Stewart v. Liberty Northwest, 2013 MT 107 (April 23, 2013) (5-0) (McKinnon, J.)
Issue: (1) Whether the Work Comp Court erred in determining that Stewart is entitled to continued payment for the pain patches prescribed for her; (2) whether the court erred in determining Stewart was not entitled to attorneys’ fees; and (3) whether the court erred in failing to impose the statutory penalty on Liberty, pursuant to § 39-71-2907, MCA.
Short Answer: (1) No; (2) no; and (3) no.
Facts: Sharon Stewart suffered an injury at work in August 2002. Her employer was insured by Liberty, which accepted liability and paid Stewart wage loss and medical benefits with an 18% whole person impairment rating. Stewart’s initial diagnosis was a probable meniscal tear of her knee. She had two surgeries but continued having pain and decreased range of motion.
The following year, a different doctor assigned Stewart a 33% impairment rating based on a different diagnosis of a possible nerve neuroma. Stewart petitioned the Work Comp Court for an increased impairment rating, and the court held a hearing at which the new doctor testified that he did not know how Stewart’s saphonous nerve could have been injured during her surgeries and could not point to any medical evidence supporting a relationship between her surgeries and her symptoms. As a result, the court determined Stewart failed to prove causation and denied her request for an increased impairment rating. She did not appeal.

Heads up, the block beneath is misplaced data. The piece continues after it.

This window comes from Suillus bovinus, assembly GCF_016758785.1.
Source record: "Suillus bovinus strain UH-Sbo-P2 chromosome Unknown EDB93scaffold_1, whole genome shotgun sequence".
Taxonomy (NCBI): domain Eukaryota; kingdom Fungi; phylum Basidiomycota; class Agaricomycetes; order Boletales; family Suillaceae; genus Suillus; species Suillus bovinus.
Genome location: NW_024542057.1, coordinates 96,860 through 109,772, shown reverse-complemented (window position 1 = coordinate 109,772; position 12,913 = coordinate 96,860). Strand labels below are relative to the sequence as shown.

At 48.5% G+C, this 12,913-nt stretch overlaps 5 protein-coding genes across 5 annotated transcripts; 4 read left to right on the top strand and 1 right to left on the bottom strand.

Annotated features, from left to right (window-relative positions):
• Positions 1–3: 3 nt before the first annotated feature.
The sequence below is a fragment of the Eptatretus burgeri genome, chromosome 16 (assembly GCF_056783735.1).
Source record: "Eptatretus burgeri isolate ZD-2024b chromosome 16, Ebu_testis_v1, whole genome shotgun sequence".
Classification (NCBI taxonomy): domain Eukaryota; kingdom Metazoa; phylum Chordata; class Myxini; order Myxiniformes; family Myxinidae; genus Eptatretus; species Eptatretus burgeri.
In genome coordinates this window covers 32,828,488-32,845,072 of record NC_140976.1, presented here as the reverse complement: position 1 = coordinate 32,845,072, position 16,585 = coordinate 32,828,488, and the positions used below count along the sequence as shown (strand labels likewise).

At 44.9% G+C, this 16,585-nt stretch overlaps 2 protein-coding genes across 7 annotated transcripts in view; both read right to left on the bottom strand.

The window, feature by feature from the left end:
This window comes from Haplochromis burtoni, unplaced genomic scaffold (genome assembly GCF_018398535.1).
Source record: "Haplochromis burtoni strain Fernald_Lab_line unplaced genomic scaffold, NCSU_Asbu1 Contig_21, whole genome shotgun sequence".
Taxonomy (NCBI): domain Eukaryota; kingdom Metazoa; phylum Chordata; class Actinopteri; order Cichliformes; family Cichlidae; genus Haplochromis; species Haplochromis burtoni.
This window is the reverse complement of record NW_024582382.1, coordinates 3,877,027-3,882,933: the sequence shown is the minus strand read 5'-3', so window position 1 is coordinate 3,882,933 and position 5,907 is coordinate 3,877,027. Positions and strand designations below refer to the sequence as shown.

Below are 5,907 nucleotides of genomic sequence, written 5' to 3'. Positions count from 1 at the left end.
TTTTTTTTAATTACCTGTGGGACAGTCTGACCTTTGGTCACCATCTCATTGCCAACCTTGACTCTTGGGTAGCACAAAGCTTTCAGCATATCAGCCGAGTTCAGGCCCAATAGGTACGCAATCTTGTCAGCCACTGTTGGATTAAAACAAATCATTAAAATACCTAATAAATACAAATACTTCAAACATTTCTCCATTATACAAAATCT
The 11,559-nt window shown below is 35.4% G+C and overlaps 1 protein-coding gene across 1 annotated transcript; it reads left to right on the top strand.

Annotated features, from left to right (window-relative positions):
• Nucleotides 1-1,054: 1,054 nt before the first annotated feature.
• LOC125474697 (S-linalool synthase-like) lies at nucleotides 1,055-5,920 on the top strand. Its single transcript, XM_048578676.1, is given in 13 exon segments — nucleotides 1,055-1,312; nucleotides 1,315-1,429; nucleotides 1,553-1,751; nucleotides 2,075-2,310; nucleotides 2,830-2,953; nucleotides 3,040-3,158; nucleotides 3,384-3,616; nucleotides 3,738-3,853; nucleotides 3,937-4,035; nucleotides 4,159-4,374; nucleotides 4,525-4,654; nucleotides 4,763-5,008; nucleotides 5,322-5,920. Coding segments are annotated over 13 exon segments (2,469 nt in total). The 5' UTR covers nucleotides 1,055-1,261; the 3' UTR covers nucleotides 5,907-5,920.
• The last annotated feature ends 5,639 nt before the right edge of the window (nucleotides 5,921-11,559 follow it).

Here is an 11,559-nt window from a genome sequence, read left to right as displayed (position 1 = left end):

A year later, Stewart was told by her pharmacist that Liberty would no longer pay for her pain patches, which she had been using for her knee pain. Stewart petitioned for relief to reinstate payment of the patches, and attorneys’ fees and penalties against Liberty. She supported her request with a medical opinion that either the original injury or the two surgeries were the cause of her chronic pain. After a short break in payments, Liberty resumed paying under a reservation of rights.
Procedural Posture & Holding: The parties submitted the case to the Work Comp Court on a stipulated record, which held that Stewart had met her burden and was entitled to payment for her pain medication, but was not entitled to attorneys’ fees or a statutory penalty. Liberty appeals, Stewart cross-appeals, and the Supreme Court affirms.